Circa 1983. That’s me on the left, then my bearded brother Karl, my brother James standing, and my sister Clare. We’re at the kitchen table in my childhood home in Sault Ste. Marie, Michigan. It would seem to be after noon, since Karl appears to be drinking booze, and there’s a glass of wine on the table.
Our art is on the wall, paneled with that cheap stuff that costs $80 per sheet nowadays, when you can find it. The magnifying glass, the toast tongs, the Stamtisch table sign (for German speakers), the German shepherd bookend with the timepieces around his neck (watchdog, get it?).
Clare and James are in sweaters and there are ornaments, so it must have been December. December, in my memory, is white as Lapland. No, wait. Wrong story.
You can’t tell in this photo, but James has a degenerative kidney disease called Alport syndrome, which eventually destroys the kidneys and causes hearing loss. James knew then, and as he moved into adulthood, started watching his kidneys. (Well, his doctors watched them.) He finished school, got married and divorced, became a successful morning radio DJ, led Key Clubs in the cities he worked in, and was an exceptional brother. He’s been quite philosophical about the whole thing.
Then, two or three years ago, he sent us an email saying the damage was progressing and at some point reasonably soon he’d need a kidney transplant. Earlier this year, he went on dialysis, and we started talking about a transplant.
As you probably know, family members are the best candidates for organ transplants, although being a perfect match is not a sure thing even for brothers and sisters. All the Rabe’s who could give a kidney volunteered to do so, with little drama.
We’re not, for the most part, very dramatic people. We’re pragmatic: James needs a kidney; we have an extra; so be it. Not that we didn’t think about it. My husband Julian immediately assumed I’d be the best candidate and was concerned. “What if something happens to you?!” I’ll be fine, I told him. I’d talked with two good friends who’d lost kidneys in one way or another and they assured me the process was routine, the recovery time was minimal, and the worst of the side effects was a little numbness. Besides, it made me proud to think that I’d be saving my brother’s life. I’d get to be a hero, but acted nonchalant.
James was also pragmatic, at least on the outside. He never took it for granted that he’d get a kidney from one of his siblings, or even from a stranger. He seemed to be living very well in the now, accepting the dialysis and moving ahead in his life. He's been using peritoneal dialysis, which can be done at home and overnight, a huge improvement over the traditional method of sitting for hours at the dialysis center a few times a week. I’d never heard of it. Now we’re all working the word “peritoneal” into conversations around the water cooler.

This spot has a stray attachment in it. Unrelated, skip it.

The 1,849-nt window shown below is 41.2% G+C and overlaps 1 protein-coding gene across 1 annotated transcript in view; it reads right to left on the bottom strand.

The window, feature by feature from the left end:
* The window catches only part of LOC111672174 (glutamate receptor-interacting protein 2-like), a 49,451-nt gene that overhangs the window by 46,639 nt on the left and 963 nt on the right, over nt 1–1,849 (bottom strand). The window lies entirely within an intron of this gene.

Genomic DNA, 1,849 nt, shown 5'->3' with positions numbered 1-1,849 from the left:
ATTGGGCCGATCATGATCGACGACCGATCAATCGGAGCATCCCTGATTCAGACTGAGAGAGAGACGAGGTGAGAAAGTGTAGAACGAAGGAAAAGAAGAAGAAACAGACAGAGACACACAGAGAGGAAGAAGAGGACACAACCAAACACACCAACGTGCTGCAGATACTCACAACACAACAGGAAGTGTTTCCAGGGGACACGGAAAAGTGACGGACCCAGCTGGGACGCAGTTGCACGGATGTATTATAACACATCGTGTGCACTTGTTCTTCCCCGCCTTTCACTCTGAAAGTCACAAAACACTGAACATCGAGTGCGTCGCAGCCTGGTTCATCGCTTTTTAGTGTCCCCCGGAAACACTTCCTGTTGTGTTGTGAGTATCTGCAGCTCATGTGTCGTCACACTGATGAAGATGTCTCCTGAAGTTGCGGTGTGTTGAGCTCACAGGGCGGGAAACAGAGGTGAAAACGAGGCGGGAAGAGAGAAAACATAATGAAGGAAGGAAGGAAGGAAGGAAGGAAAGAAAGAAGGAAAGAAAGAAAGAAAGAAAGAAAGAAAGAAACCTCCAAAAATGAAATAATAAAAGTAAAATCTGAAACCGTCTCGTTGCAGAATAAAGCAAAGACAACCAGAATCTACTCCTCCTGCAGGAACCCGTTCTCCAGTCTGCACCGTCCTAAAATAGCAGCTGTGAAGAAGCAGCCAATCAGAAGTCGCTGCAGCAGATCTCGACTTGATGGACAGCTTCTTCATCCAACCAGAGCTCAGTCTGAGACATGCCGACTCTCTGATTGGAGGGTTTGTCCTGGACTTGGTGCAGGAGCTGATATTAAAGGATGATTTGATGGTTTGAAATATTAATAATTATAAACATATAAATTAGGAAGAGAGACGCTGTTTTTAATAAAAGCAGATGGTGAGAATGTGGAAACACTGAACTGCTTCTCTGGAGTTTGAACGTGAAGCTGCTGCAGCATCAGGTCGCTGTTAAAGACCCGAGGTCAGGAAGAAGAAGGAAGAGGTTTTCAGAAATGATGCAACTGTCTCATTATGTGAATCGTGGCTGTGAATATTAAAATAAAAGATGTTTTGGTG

Now, the first thing you need to do, apparently, if you need a transplant, is to figure out where you’re going to have it done, because every center has its own rules and procedures, whether it’s Walter Reed, Cedars-Sinai, or Baylor. James lived and worked in Rochester MN for many years, so he picked a little out-of-the-way medical center there to have the procedure done. The Mayo Clinic.
My sister Joan lives in Rochester, and when she went to Mayo to get tested last month, she was a perfect match … physically, psychologically, and logistically. She’s comfortably retired from IBM, has a great (also retired) husband, and has a couple spare rooms in her house.
Of course, I was happy to hear the news. But I was secretly a little disappointed. Of course I want what’s best for James. But a little part of me wanted to be the hero. “Hmm,” I thought. “It’s not a huge deal, but I should probably address this feeling.”
I called up Joan the Donor and chatted with her about the procedure, her concerns, her husband’s concerns, the timeline, etc. And at the end of our conversation, I mentioned my Hero issue. “Oh, yeah,” she said. “I completely understand. I felt the same way.” Whew. It was nice to know. Plus, the donated kidney only lasts, on the outside, 20 years. So I’ll have another chance in 2032.
Like I said, we're very practical people, so why wait to have the transplant done?
We have a syndrome, a patient, a donor, and a transplant center. So, James’ kidney transplant is scheduled for Friday, and the Rabe family would consider your thoughts and prayers the best Christmas gift of all.